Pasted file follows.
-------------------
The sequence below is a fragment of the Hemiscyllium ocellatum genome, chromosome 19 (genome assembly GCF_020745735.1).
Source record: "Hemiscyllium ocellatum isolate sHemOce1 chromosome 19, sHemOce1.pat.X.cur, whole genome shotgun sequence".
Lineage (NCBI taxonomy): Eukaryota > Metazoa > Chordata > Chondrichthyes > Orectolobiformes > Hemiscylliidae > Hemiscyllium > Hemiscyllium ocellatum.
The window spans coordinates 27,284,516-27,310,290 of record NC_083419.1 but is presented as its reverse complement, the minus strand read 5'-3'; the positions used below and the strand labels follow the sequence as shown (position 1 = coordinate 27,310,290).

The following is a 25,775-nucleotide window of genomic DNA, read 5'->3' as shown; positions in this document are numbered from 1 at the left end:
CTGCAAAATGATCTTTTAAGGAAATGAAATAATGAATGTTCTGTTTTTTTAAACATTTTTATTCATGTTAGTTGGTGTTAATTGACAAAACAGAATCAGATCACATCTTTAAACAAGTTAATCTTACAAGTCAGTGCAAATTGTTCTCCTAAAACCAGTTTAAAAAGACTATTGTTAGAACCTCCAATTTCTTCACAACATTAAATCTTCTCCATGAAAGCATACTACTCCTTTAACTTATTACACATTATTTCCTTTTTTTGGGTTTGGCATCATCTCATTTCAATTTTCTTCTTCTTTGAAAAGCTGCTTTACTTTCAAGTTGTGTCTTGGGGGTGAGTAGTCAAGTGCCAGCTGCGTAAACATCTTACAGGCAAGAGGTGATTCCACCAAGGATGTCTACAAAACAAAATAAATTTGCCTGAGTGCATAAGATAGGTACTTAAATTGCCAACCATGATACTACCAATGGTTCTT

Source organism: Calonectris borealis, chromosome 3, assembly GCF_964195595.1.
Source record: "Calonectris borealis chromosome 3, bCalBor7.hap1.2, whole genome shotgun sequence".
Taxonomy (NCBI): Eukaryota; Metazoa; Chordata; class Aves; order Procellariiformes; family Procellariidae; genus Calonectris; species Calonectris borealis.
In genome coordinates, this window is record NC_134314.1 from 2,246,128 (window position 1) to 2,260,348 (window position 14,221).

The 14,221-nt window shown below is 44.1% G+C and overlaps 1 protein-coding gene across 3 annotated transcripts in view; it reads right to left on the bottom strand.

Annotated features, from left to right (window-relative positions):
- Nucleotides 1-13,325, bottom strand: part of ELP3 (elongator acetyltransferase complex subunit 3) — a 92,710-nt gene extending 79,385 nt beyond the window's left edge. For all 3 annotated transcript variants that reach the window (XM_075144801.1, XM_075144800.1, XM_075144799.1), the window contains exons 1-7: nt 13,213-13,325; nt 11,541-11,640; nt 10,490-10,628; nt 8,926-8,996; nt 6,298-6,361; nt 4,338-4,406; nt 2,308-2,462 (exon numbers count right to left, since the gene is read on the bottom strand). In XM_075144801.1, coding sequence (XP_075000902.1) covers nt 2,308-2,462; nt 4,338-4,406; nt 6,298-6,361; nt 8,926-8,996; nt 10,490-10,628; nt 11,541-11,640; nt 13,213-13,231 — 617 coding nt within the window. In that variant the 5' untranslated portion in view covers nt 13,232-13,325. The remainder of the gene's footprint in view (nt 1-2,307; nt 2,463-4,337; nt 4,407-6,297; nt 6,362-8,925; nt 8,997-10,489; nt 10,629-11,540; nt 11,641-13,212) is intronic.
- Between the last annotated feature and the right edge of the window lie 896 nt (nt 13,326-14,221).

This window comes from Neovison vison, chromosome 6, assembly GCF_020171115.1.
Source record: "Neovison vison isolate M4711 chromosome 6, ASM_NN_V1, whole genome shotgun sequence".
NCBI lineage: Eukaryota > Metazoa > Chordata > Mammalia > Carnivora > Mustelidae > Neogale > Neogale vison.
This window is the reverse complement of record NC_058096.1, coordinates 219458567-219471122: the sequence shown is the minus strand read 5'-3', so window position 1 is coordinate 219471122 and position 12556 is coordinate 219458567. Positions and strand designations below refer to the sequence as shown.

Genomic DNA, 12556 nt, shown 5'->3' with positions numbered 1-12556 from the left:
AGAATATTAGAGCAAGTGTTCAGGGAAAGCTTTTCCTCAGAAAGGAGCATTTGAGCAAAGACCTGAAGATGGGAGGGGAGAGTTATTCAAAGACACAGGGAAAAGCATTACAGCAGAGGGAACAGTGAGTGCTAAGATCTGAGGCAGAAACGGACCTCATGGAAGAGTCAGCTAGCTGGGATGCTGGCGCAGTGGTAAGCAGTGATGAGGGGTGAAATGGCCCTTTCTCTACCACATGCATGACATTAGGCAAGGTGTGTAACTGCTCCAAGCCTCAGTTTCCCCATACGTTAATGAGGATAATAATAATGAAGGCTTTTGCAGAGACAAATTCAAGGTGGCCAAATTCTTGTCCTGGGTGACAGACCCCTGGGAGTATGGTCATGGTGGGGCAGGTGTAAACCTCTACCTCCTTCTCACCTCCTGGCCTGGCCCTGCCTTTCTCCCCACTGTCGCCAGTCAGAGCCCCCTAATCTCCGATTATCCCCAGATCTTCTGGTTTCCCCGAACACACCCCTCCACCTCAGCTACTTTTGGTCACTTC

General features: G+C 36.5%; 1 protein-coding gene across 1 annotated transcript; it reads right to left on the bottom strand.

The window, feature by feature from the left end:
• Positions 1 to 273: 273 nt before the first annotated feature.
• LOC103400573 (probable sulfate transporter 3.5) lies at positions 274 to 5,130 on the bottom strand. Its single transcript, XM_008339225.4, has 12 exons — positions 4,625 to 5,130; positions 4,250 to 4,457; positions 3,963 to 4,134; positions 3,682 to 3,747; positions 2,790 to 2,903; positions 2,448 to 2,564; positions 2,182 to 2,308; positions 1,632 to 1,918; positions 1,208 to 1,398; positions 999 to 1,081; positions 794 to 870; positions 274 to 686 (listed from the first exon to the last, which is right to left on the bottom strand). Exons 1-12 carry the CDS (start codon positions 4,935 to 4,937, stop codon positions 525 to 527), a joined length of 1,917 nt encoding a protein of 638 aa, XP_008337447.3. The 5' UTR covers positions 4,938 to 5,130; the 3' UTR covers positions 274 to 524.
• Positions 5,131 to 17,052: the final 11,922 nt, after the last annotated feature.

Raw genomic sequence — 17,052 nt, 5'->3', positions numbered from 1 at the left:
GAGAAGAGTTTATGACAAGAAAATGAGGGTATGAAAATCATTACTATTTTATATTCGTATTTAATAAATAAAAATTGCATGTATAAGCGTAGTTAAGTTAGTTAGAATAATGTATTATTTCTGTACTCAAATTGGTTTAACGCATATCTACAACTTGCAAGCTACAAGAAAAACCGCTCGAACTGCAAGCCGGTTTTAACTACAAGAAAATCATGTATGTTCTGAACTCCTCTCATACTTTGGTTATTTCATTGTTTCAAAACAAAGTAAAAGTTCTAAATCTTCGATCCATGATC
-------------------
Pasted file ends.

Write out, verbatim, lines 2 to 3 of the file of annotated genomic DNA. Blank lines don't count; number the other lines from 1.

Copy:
Source record: "Hemiscyllium ocellatum isolate sHemOce1 chromosome 19, sHemOce1.pat.X.cur, whole genome shotgun sequence".
Lineage (NCBI taxonomy): Eukaryota > Metazoa > Chordata > Chondrichthyes > Orectolobiformes > Hemiscylliidae > Hemiscyllium > Hemiscyllium ocellatum.